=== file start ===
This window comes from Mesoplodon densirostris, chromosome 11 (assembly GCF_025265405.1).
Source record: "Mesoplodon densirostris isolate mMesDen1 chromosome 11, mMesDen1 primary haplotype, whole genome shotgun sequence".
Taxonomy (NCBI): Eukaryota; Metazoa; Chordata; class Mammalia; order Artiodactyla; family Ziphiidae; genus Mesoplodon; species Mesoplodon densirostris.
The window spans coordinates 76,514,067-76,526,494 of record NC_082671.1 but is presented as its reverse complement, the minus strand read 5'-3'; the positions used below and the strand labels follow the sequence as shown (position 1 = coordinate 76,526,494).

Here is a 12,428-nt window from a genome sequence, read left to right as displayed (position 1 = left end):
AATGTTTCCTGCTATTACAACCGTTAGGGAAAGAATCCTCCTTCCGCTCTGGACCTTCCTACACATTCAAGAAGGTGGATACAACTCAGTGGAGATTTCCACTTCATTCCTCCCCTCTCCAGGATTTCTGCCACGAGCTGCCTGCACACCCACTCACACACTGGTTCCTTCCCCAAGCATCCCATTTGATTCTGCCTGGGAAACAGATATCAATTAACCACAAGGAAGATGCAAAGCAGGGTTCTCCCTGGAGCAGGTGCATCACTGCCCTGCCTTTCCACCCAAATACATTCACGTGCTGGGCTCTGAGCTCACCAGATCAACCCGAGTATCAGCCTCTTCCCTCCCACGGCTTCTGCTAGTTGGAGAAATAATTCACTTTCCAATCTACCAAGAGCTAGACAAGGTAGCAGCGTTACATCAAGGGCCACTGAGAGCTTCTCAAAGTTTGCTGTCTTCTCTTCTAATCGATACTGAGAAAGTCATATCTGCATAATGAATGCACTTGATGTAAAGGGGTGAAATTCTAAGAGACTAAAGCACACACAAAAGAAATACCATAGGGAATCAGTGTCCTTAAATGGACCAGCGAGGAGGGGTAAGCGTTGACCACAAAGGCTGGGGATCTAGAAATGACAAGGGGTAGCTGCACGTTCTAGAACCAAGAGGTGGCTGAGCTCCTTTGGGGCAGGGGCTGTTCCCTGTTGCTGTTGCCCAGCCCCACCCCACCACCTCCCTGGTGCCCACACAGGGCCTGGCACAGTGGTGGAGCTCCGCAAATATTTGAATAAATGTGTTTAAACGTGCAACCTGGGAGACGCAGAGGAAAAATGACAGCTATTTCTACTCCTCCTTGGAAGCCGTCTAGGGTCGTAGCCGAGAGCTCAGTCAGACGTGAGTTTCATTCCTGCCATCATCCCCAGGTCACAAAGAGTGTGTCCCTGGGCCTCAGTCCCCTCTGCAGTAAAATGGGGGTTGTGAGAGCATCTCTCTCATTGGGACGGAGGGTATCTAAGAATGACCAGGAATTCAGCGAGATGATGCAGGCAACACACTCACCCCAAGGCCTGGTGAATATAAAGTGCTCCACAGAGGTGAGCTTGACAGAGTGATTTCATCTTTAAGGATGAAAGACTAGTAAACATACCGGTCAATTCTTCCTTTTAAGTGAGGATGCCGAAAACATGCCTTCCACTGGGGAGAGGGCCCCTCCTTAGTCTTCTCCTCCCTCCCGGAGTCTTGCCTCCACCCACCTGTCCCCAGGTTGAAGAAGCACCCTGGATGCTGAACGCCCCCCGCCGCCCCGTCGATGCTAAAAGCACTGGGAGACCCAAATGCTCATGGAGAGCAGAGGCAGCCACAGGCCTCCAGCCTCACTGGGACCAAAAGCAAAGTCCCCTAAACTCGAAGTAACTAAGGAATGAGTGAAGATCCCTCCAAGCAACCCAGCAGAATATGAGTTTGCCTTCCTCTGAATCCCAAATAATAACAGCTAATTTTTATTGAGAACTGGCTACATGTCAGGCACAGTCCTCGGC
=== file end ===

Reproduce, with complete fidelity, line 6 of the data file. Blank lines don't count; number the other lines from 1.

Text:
AATGTTTCCTGCTATTACAACCGTTAGGGAAAGAATCCTCCTTCCGCTCTGGACCTTCCTACACATTCAAGAAGGTGGATACAACTCAGTGGAGATTTCCACTTCATTCCTCCCCTCTCCAGGATTTCTGCCACGAGCTGCCTGCACACCCACTCACACACTGGTTCCTTCCCCAAGCATCCCATTTGATTCTGCCTGGGAAACAGATATCAATTAACCACAAGGAAGATGCAAAGCAGGGTTCTCCCTGGAGCAGGTGCATCACTGCCCTGCCTTTCCACCCAAATACATTCACGTGCTGGGCTCTGAGCTCACCAGATCAACCCGAGTATCAGCCTCTTCCCTCCCACGGCTTCTGCTAGTTGGAGAAATAATTCACTTTCCAATCTACCAAGAGCTAGACAAGGTAGCAGCGTTACATCAAGGGCCACTGAGAGCTTCTCAAAGTTTGCTGTCTTCTCTTCTAATCGATACTGAGAAAGTCATATCTGCATAATGAATGCACTTGATGTAAAGGGGTGAAATTCTAAGAGACTAAAGCACACACAAAAGAAATACCATAGGGAATCAGTGTCCTTAAATGGACCAGCGAGGAGGGGTAAGCGTTGACCACAAAGGCTGGGGATCTAGAAATGACAAGGGGTAGCTGCACGTTCTAGAACCAAGAGGTGGCTGAGCTCCTTTGGGGCAGGGGCTGTTCCCTGTTGCTGTTGCCCAGCCCCACCCCACCACCTCCCTGGTGCCCACACAGGGCCTGGCACAGTGGTGGAGCTCCGCAAATATTTGAATAAATGTGTTTAAACGTGCAACCTGGGAGACGCAGAGGAAAAATGACAGCTATTTCTACTCCTCCTTGGAAGCCGTCTAGGGTCGTAGCCGAGAGCTCAGTCAGACGTGAGTTTCATTCCTGCCATCATCCCCAGGTCACAAAGAGTGTGTCCCTGGGCCTCAGTCCCCTCTGCAGTAAAATGGGGGTTGTGAGAGCATCTCTCTCATTGGGACGGAGGGTATCTAAGAATGACCAGGAATTCAGCGAGATGATGCAGGCAACACACTCACCCCAAGGCCTGGTGAATATAAAGTGCTCCACAGAGGTGAGCTTGACAGAGTGATTTCATCTTTAAGGATGAAAGACTAGTAAACATACCGGTCAATTCTTCCTTTTAAGTGAGGATGCCGAAAACATGCCTTCCACTGGGGAGAGGGCCCCTCCTTAGTCTTCTCCTCCCTCCCGGAGTCTTGCCTCCACCCACCTGTCCCCAGGTTGAAGAAGCACCCTGGATGCTGAACGCCCCCCGCCGCCCCGTCGATGCTAAAAGCACTGGGAGACCCAAATGCTCATGGAGAGCAGAGGCAGCCACAGGCCTCCAGCCTCACTGGGACCAAAAGCAAAGTCCCCTAAACTCGAAGTAACTAAGGAATGAGTGAAGATCCCTCCAAGCAACCCAGCAGAATATGAGTTTGCCTTCCTCTGAATCCCAAATAATAACAGCTAATTTTTATTGAGAACTGGCTACATGTCAGGCACAGTCCTCGGC